Ohio Hardwood show has changed over past decade

Ohio Hardwood show has changed over past decade
Dave Mast

What used to be a show filled with endless aisles of oak furniture has blossomed into some creative hardwood furniture like this table.


Eleven years ago the inaugural Ohio Hardwood Furniture Market was camped out at the old Walnut Creek Flea Market with vendors boasting 10-by-10-foot booths in cramped spaces. The name of the game back then was Amish handcrafted, custom-made oak pieces. The show was oak as far as the eye could see.

Flash forward more than a decade and the show is now held once in the fall and again in the spring, taking place at two locations including the expo center at Harvest Ridge, where it has exploded into two buildings, and at the Mt. Hope Event Center.

Many changes have taken place with the products on display, and today few vendors showcase oak. In addition retailers come from all over the United States and Canada to find what they hope is the next big thing in the world of furniture.

While the Hardwood Furniture Guild dreamed big when they first began the show 11 years ago, what they have now dwarfs that show by comparison.

The show took place for the third fall season Sept. 11-12 while the spring show has promoted 11 shows.

“It has changed so much over the years,” said Shasta Mast, executive director at the Holmes County Chamber of Commerce.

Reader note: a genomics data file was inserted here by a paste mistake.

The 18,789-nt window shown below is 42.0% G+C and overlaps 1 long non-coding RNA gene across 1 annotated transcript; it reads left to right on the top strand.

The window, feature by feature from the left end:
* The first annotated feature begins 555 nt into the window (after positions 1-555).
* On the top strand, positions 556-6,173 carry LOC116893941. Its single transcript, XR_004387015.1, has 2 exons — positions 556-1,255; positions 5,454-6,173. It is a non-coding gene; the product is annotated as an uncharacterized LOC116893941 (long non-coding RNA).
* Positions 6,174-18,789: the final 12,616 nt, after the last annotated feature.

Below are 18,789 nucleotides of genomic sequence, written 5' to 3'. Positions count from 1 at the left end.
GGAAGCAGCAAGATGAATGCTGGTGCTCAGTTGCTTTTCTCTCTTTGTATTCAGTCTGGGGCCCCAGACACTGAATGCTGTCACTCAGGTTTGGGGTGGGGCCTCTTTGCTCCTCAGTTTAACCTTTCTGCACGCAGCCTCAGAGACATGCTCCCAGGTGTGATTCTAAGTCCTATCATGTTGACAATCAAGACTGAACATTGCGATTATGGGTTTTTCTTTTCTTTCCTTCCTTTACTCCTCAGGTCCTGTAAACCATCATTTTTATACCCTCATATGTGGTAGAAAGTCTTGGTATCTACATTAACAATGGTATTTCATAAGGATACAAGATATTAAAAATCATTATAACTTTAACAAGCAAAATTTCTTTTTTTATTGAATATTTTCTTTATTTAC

Mast worked with the members of the Hardwood Furniture Guild to create the show, and it has been a boon for area wholesalers ever since.

“The furniture now is so much more stunning, and they continue to be so much more innovative with what they are producing in furniture. Even their displays and booths are so forward-thinking. They have come so far from when this first began,” Mast said.

Furniture builders have had to be creative with what they offer because the competition from within the borders of Holmes and Wayne counties and surrounding areas continues to up the ante in terms of quality and design.

That, coupled with the pressure to compete with big box furniture stores that make less expensive furniture but for a cheaper price, has made for a competitive field in the furniture market.

“The quality of what we are making here is so incredible,” Mast said. “One of the areas we have to compete against are the knock-off furniture, and one of our biggest goals is to get people to realize they aren’t coming out ahead when they buy furniture that ends up in a landfill in five years. In the end quality furniture that we are seeing here at the show is a much better investment that can be passed on from generation to generation.”

Mast said a decade ago the retailers attending the show were basically mom and pop shops that were more on the hobby side of the market. Today she said they have representatives from large companies flying in on private jets from all over the United States.

With the woodworking industry being such a huge part of the fabric of Amish Country, Mast said this show continues to be an event that is instrumental in allowing local furniture builders to make connections and grow their businesses.

“The woodworking industry has made a monumental economic impact on our area, and this show has been a part of us growing our brand in Amish Country,” Mast said.

Mast said the members of the Hardwood Furniture Guild are the driving force behind the show’s success. She said their willingness to work together and become a part of the erection of the Harvest Ridge expo center has been exemplary.